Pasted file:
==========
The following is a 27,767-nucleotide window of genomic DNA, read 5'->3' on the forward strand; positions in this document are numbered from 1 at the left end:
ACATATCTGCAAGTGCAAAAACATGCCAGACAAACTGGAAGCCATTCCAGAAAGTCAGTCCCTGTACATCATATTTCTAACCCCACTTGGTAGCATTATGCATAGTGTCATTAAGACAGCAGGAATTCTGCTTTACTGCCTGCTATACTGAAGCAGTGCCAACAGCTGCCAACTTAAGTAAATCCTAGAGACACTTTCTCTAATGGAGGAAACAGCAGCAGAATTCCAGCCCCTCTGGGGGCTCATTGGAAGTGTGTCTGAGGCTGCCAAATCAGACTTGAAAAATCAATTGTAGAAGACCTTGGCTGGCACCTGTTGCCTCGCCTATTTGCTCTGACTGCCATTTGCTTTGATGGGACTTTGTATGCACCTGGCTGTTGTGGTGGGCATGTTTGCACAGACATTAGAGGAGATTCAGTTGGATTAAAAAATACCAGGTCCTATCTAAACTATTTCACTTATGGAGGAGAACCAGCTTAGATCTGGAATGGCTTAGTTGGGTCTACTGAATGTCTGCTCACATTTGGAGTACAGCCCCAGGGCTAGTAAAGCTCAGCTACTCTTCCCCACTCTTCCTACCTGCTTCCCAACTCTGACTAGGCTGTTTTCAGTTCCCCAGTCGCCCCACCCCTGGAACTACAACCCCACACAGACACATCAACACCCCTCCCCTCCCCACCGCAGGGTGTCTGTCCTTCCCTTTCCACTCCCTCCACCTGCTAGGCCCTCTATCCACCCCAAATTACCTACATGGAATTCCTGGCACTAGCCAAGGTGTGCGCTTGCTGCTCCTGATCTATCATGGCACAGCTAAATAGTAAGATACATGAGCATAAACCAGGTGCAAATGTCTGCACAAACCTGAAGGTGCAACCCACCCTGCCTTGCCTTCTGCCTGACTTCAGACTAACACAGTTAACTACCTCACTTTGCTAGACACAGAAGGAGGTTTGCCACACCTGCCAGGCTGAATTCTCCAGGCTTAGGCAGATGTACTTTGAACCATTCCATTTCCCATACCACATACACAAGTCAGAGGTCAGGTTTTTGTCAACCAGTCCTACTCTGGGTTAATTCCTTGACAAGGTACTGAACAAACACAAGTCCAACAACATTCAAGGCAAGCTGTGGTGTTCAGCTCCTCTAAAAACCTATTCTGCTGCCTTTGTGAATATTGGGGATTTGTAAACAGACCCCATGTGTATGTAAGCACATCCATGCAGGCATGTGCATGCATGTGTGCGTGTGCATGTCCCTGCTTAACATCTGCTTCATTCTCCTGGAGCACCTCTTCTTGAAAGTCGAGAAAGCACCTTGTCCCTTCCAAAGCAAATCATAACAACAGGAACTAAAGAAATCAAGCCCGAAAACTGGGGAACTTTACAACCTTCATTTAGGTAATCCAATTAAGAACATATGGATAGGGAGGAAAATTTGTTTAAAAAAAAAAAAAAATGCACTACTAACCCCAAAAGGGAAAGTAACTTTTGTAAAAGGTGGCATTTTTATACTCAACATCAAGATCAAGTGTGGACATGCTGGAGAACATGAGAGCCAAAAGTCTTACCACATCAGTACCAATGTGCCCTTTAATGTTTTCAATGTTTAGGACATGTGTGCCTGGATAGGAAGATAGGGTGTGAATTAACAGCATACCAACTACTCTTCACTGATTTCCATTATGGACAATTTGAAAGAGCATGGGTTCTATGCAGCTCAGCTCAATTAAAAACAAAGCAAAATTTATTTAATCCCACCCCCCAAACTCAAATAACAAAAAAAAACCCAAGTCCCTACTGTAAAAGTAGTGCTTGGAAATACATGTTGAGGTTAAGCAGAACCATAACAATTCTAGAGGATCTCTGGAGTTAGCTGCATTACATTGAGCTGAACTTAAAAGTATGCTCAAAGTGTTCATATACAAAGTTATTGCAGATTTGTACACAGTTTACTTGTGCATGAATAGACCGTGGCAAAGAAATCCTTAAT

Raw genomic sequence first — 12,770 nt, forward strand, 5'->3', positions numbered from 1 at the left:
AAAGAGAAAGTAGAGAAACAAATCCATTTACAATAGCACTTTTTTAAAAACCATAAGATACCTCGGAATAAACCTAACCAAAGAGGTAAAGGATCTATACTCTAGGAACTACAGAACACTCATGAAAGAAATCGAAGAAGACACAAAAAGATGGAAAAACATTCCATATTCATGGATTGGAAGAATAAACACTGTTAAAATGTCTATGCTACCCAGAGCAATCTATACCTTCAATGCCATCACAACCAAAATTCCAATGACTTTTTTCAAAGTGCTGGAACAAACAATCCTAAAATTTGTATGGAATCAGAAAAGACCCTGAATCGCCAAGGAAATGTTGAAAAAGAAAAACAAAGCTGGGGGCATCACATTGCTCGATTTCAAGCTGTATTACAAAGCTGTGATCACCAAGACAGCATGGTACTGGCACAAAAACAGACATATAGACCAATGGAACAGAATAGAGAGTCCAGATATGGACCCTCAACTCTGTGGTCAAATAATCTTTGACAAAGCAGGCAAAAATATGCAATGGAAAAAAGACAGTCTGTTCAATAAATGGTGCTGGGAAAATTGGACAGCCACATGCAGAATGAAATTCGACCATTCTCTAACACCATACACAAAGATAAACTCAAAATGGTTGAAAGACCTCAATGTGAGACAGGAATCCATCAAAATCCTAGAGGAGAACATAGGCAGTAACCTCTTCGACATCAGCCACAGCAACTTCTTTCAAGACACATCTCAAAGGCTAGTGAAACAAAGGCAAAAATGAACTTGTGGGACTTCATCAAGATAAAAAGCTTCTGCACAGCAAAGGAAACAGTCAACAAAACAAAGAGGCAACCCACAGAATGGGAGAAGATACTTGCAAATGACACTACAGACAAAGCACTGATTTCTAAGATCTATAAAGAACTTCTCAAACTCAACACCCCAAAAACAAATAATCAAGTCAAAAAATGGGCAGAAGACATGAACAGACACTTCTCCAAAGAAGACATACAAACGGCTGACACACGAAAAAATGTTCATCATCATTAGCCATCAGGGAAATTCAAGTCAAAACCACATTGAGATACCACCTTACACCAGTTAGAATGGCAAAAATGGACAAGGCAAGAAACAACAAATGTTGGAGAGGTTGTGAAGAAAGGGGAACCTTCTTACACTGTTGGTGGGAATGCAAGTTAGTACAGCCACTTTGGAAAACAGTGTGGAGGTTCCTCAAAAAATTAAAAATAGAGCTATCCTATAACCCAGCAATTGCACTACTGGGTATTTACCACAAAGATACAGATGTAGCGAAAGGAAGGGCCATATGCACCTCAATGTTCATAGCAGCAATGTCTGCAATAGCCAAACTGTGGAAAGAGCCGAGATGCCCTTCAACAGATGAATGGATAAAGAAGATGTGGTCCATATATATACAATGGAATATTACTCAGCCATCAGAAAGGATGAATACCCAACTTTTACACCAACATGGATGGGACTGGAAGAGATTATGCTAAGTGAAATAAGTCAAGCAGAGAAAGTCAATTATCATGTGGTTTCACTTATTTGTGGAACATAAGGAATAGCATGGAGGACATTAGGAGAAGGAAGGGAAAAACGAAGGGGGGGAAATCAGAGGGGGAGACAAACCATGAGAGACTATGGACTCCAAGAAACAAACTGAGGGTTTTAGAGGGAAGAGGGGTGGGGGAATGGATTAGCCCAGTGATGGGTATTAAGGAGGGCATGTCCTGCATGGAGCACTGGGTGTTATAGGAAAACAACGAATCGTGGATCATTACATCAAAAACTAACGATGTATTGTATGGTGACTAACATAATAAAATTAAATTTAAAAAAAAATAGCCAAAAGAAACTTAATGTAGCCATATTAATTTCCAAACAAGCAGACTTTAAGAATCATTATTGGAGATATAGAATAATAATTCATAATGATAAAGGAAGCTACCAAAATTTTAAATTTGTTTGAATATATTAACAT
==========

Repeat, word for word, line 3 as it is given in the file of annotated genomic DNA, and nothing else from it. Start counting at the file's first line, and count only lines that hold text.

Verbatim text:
Raw genomic sequence first — 12,770 nt, forward strand, 5'->3', positions numbered from 1 at the left: